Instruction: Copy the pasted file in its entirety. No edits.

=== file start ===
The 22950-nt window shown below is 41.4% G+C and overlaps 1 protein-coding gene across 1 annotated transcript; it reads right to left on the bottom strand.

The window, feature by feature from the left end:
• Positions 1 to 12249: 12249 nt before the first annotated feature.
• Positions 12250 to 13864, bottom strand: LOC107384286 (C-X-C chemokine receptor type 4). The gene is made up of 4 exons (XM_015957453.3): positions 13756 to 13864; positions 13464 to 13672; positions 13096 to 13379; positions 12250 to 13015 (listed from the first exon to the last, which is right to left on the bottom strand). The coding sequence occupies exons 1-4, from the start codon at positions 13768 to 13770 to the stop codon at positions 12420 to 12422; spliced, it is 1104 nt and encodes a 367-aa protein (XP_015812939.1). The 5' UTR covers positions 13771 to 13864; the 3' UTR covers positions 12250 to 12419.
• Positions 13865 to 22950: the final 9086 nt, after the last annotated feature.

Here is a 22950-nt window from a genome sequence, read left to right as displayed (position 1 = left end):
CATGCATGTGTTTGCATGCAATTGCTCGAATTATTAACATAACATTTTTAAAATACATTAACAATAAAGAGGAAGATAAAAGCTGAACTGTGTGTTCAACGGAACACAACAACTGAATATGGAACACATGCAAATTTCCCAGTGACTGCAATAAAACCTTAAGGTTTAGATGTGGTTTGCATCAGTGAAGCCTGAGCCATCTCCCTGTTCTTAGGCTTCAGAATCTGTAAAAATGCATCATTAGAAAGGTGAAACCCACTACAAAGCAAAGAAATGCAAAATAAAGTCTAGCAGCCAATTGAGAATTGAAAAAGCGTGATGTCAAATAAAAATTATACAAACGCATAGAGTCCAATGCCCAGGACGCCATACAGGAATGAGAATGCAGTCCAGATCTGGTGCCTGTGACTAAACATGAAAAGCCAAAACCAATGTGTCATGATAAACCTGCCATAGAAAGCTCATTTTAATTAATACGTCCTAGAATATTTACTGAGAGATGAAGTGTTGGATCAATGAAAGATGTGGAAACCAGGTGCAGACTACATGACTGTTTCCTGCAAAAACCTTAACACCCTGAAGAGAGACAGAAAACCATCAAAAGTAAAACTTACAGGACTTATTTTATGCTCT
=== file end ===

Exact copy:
The 22950-nt window shown below is 41.4% G+C and overlaps 1 protein-coding gene across 1 annotated transcript; it reads right to left on the bottom strand.

The window, feature by feature from the left end:
• Positions 1 to 12249: 12249 nt before the first annotated feature.
• Positions 12250 to 13864, bottom strand: LOC107384286 (C-X-C chemokine receptor type 4). The gene is made up of 4 exons (XM_015957453.3): positions 13756 to 13864; positions 13464 to 13672; positions 13096 to 13379; positions 12250 to 13015 (listed from the first exon to the last, which is right to left on the bottom strand). The coding sequence occupies exons 1-4, from the start codon at positions 13768 to 13770 to the stop codon at positions 12420 to 12422; spliced, it is 1104 nt and encodes a 367-aa protein (XP_015812939.1). The 5' UTR covers positions 13771 to 13864; the 3' UTR covers positions 12250 to 12419.
• Positions 13865 to 22950: the final 9086 nt, after the last annotated feature.

Here is a 22950-nt window from a genome sequence, read left to right as displayed (position 1 = left end):
CATGCATGTGTTTGCATGCAATTGCTCGAATTATTAACATAACATTTTTAAAATACATTAACAATAAAGAGGAAGATAAAAGCTGAACTGTGTGTTCAACGGAACACAACAACTGAATATGGAACACATGCAAATTTCCCAGTGACTGCAATAAAACCTTAAGGTTTAGATGTGGTTTGCATCAGTGAAGCCTGAGCCATCTCCCTGTTCTTAGGCTTCAGAATCTGTAAAAATGCATCATTAGAAAGGTGAAACCCACTACAAAGCAAAGAAATGCAAAATAAAGTCTAGCAGCCAATTGAGAATTGAAAAAGCGTGATGTCAAATAAAAATTATACAAACGCATAGAGTCCAATGCCCAGGACGCCATACAGGAATGAGAATGCAGTCCAGATCTGGTGCCTGTGACTAAACATGAAAAGCCAAAACCAATGTGTCATGATAAACCTGCCATAGAAAGCTCATTTTAATTAATACGTCCTAGAATATTTACTGAGAGATGAAGTGTTGGATCAATGAAAGATGTGGAAACCAGGTGCAGACTACATGACTGTTTCCTGCAAAAACCTTAACACCCTGAAGAGAGACAGAAAACCATCAAAAGTAAAACTTACAGGACTTATTTTATGCTCT